Training Essentials: Strategies for Success
May 1, 2023
As a team coach, how can you ensure your players are at the top of their league while prioritizing their safety and passion for the game? In the coaching position, there’s more to consider than playing the game.
You have to manage each player, the game as a whole, and ensure everyone is playing as safely as possible, not only because you care about your team, but also because you want them to see a long-lasting soccer career. Use these strategies for success when it comes to soccer training and safety.
What coaches should prioritize during training
With all the moving parts and people, how can coaches hone in on what matters most? Take a look at these priorities and make sure they fit into the planning, training, and playing regimen.
Soccer protective gear
One of the main priorities is soccer player safety; otherwise, there wouldn’t be a team to play the game. Soccer players themselves (especially youth players) won’t always remember to prioritize their safety during a game if their focus is on winning. It’s sometimes up to the coach to ensure soccer protective gear and training equipment/scenarios are used to keep the players safe.
The coach should make sure all players are wearing and leveraging their soccer protective gear, and use practice sessions to teach safe playing techniques and saving techniques for goalies.
Soccer headgear (concussion avoidance)
Of soccer protective gear, arguably the most important piece of equipment is soccer headgear. Storelli has published many pieces on the importance of concussion headgear. Soccer is a contact sport; either other players, goalposts, the ground, or the ball can come into contact with a player’s head and cause serious damage, not only to their health but also to their ability to continue their soccer career. Coaches should promote the use of concussion headgear since it isn’t a requirement like other pieces of soccer protective gear.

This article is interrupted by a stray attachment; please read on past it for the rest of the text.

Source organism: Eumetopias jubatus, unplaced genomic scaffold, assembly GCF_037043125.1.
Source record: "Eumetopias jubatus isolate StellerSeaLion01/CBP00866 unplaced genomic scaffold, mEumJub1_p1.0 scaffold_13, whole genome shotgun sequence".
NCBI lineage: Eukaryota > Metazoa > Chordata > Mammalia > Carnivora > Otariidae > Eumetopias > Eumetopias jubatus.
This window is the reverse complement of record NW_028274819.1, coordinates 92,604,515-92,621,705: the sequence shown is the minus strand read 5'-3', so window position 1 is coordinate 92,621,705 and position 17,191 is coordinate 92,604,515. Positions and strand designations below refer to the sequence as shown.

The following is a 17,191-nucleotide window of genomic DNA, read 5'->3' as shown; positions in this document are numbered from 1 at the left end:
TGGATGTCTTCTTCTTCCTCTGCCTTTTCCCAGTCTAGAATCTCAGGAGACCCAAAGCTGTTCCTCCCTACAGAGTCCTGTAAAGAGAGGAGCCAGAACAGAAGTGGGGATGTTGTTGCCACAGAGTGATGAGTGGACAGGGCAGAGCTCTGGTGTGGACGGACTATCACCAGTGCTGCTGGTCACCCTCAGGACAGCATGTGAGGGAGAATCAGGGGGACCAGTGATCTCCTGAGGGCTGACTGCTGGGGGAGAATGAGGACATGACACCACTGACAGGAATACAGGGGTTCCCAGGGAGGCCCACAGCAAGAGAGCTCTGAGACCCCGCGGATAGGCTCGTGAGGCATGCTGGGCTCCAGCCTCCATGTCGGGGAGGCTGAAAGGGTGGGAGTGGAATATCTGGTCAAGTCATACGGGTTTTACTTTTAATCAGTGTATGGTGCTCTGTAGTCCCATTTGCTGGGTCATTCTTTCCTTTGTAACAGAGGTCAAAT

Moving away from physical well-being, coaches should prioritize their players’ passion for the game. When someone is passionate about something, they have more fun, they do better, and they make the effort to consistently learn and improve. A passionate team will see more success, whereas a coach that squanders that passion will have less enthusiastic players, less cohesion, and more absences.
Lastly, soccer is a team sport. Soccer tactics and proper communication are only possible within a team that values each other and works together toward one common goal. This is something coaches can invest in during practice and games, but also away from that.
Team events can increase the bonds among players and increase their ability to play as a unit. Teamwork can even lend itself to player safety as they’re more likely to have each other’s back on the field.
6 strategies for success to implement in training
With these priorities in mind, coaches should use the following seven tips to inspire their players and win more games.
1. Communicate effectively
With the stress of the game and all the different play styles and players, grievances and friction is bound to arise. Effective communication is needed to lower the chances of this happening, as well as address it when it does.
Keep communication lines open between you and the players, as well as among the players themselves. Foster an environment where feedback is helpful and concerns are welcome. Don’t let small points of friction turn into obstacles. Players shouldn’t have much more on their minds while playing aside from the goal of the game.